RE: Co-Sponsorship of LRB-5228 relating to: possession of not more than 10 grams of marijuana and providing a penalty.
In the last decade, 161,016 arrests were made for simple possession of marijuana. Comparatively, there were 19,190 arrests made for possession with intent to deliver.
The burden placed on local resources, from police focus, man-hours for arrests, paper work, and court appearances, to the court system dockets and public defender costs, would be much better spent on serious, violent crimes.
Like other common substances consumed by adults – alcohol, psychoactive caffeine, etc. – we recognize morally that the victimless crime of imbibing is itself not illegal. We do still hold individuals legally responsible if they should commit crimes while under the influence, as we should.
However, because marijuana is illegal on the federal level, this bill does not legalize marijuana. Instead, it reduces the penalties for possessing negligible amounts. This will act to relieve the financial burden the state and local law enforcement dedicate to marijuana possession, and open up resources for the enforcement of more serious crimes.
When someone is jailed or convicted of a felony for possessing a small amount of marijuana, it affects the rest of their life and makes it very difficult to gain employment. This adds further burdens on our criminal justice system, and makes it harder to businesses to employ qualified workers who have criminal convictions. There are no winners for aggressively enforcing simple marijuana possession.
Current law prohibits a person from possessing or attempting to possess marijuana. A person who is convicted of violating the prohibition may be fined not more than $1,000 or imprisoned for not more than six months, or both, for the first conviction and is guilty of a Class I felony for a second or subsequent conviction.
This bill reduces the current penalty to a $100 forfeiture for possessing or attempting to possess not more than 10 grams of marijuana and eliminates the increase in penalty if second or subsequent violations involve not more than 10 grams of marijuana.
Analysis by Legislative Reference Bureau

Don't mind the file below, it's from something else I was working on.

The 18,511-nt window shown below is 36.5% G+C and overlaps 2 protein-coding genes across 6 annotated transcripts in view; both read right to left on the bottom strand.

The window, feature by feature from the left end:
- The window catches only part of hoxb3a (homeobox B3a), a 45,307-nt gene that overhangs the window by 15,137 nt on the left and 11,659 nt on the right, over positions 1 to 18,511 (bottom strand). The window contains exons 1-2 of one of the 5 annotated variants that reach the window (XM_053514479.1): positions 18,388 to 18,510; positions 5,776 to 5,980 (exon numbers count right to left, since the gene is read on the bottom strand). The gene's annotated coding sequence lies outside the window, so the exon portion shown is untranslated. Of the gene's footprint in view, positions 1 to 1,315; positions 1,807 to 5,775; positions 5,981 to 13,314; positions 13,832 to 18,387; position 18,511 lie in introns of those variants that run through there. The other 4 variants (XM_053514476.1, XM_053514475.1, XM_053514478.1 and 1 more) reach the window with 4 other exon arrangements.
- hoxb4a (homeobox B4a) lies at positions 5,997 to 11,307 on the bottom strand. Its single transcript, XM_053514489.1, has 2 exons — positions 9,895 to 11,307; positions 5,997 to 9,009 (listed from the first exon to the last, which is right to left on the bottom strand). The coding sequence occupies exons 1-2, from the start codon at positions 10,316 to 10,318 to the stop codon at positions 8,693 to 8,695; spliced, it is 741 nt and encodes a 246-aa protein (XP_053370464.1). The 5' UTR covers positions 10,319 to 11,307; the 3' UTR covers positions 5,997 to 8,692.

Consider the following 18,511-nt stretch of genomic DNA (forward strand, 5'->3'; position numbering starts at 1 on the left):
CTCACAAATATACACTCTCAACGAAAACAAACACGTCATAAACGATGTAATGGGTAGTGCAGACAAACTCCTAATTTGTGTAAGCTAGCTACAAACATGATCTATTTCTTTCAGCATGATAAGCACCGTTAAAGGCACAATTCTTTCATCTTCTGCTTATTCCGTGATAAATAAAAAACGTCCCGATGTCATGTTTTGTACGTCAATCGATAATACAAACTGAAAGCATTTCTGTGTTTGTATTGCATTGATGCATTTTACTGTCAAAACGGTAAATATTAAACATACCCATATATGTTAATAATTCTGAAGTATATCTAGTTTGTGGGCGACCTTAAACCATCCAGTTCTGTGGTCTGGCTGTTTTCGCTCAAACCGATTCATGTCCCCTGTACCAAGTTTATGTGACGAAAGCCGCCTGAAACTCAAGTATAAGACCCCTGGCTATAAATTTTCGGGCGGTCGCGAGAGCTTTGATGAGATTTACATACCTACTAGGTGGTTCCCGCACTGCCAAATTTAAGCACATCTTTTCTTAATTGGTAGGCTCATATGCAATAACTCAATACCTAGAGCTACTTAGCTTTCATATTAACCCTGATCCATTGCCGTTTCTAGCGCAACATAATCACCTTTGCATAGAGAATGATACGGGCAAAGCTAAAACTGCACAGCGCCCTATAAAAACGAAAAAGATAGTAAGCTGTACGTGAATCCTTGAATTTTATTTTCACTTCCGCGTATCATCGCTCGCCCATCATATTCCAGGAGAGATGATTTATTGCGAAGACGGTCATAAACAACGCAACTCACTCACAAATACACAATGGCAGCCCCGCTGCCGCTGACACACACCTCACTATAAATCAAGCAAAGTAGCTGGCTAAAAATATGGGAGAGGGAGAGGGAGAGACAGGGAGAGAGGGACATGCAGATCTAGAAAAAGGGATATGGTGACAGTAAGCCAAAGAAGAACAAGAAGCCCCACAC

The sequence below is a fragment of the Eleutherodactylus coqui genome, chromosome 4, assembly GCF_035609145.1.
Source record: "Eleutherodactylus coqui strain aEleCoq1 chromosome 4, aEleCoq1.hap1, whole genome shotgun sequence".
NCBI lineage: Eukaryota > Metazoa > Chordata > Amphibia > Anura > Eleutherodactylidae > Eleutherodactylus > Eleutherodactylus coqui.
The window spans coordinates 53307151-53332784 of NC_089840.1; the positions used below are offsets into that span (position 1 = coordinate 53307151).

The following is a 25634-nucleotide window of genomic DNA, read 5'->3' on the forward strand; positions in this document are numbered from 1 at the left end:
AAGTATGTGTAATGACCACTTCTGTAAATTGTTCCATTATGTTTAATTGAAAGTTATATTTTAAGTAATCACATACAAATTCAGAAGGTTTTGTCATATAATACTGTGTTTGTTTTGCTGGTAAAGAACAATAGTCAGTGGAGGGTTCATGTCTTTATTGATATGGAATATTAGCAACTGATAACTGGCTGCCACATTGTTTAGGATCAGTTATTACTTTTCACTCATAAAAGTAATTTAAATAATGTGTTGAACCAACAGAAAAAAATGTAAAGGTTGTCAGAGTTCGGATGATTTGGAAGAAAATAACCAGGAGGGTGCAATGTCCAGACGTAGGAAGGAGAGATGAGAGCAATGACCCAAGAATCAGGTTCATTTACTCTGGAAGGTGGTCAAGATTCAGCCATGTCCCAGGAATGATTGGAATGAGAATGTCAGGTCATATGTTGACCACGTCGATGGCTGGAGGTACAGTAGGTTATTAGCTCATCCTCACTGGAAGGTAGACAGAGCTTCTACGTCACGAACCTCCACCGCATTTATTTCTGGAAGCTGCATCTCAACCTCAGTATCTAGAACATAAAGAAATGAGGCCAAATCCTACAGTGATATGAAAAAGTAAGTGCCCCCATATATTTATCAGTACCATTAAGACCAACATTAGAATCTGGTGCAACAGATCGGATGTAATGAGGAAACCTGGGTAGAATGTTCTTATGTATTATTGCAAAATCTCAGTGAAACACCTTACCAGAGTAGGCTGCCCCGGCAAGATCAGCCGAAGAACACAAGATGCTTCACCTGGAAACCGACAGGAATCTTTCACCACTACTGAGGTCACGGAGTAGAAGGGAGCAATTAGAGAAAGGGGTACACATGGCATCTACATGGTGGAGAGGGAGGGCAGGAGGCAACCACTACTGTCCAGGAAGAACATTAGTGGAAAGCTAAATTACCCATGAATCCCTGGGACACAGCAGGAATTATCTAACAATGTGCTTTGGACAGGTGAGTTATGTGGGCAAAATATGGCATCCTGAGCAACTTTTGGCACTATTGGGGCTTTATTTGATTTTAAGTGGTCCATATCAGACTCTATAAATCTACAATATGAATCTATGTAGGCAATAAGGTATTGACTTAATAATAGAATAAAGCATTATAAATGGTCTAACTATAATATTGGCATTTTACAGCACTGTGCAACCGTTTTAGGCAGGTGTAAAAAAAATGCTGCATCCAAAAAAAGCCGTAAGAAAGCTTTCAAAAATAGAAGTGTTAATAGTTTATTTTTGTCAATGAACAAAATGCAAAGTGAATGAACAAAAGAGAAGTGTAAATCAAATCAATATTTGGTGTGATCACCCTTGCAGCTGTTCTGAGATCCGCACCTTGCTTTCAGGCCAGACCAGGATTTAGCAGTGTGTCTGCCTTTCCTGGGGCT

Current law prohibits a person from possessing or attempting to possess marijuana. A person who is convicted of violating the prohibition may be fined not more than $1,000 or imprisoned for not more than six months, or both, for first conviction and is guilty of a Class I felony for a second or subsequent conviction. This bill reduces to a $100 forfeiture the penalty for possessing or attempting to possess not more than 10 grams of marijuana and eliminates the increase in penalty if second or subsequent violations involve not more than 10 grams of marijuana.
FOR IMMEDIATE RELEASE:
What: Northern Wisconsin NORML Wausau Meeting
When: Wed November 9th, 2011
4:00pm – 5:30pm
Where: Marathon County Public Library
300 North First Street, Wausau, WI 54403
Who: Membership not required, no admission fee
Wisconsin Medical Cannabis Activists are expecting a 2011-2012 Medical Cannabis Act and are starting to tour the state in anticipation of the legislation. Local supporters for reform of hemp cannabis (marijuana) laws will be in Wausau to promote the growth of Northern Wisconsin NORML, a regional chapter of the National Organization for the Reform of Marijuana Laws (NORML).
Featured speakers from Northern Wisconsin NORML will cover a variety of topics including chapter growth, ways to become active and a brief overview of three pieces of current federal legislation (HR 1831-The Industrial Hemp Farming Act, HR 1983 States’ Medical Marijuana Patient Protection Act and HR 2306 Ending Federal Marijuana Prohibition Act of 2011). They also plan to have printed literature, membership forms and signature support pages on site, as well as chapter support gear.
Additionally, Ben Olson, an active member in the Libertarian Party of Wisconsin and past State Chairman, will be presenting. Ben has participated in the Global Medical Marijuana March in Madison, Wisconsin in the past and continues to help members of the movement throughout the state in their efforts for outreach on a grass roots basis. Mr. Olson will be providing local activists with key organizing tips and insight he has learned throughout his career, in addition to his views on cannabis.
Activist Author T.A. Sedlak will also be at the library to provide a brief synopsis of his book, Anarcho Grow, as well as speaking about his ties to marijuana culture and NORML. He will share his experiences in medical marijuana states but provide an emphasis on ways supporters can help get Wisconsin to where some of the other medical marijuana states are.
This event is not sponsored by the Marathon County Public Library and is only the location for the meeting. The address is 300 North First Street, Wausau, WI 54403.
For more information, please do not hesitate to contact Jay Selthofner at 920-410-2920, email at firstname.lastname@example.org or visit www.NorthernWiNORML.org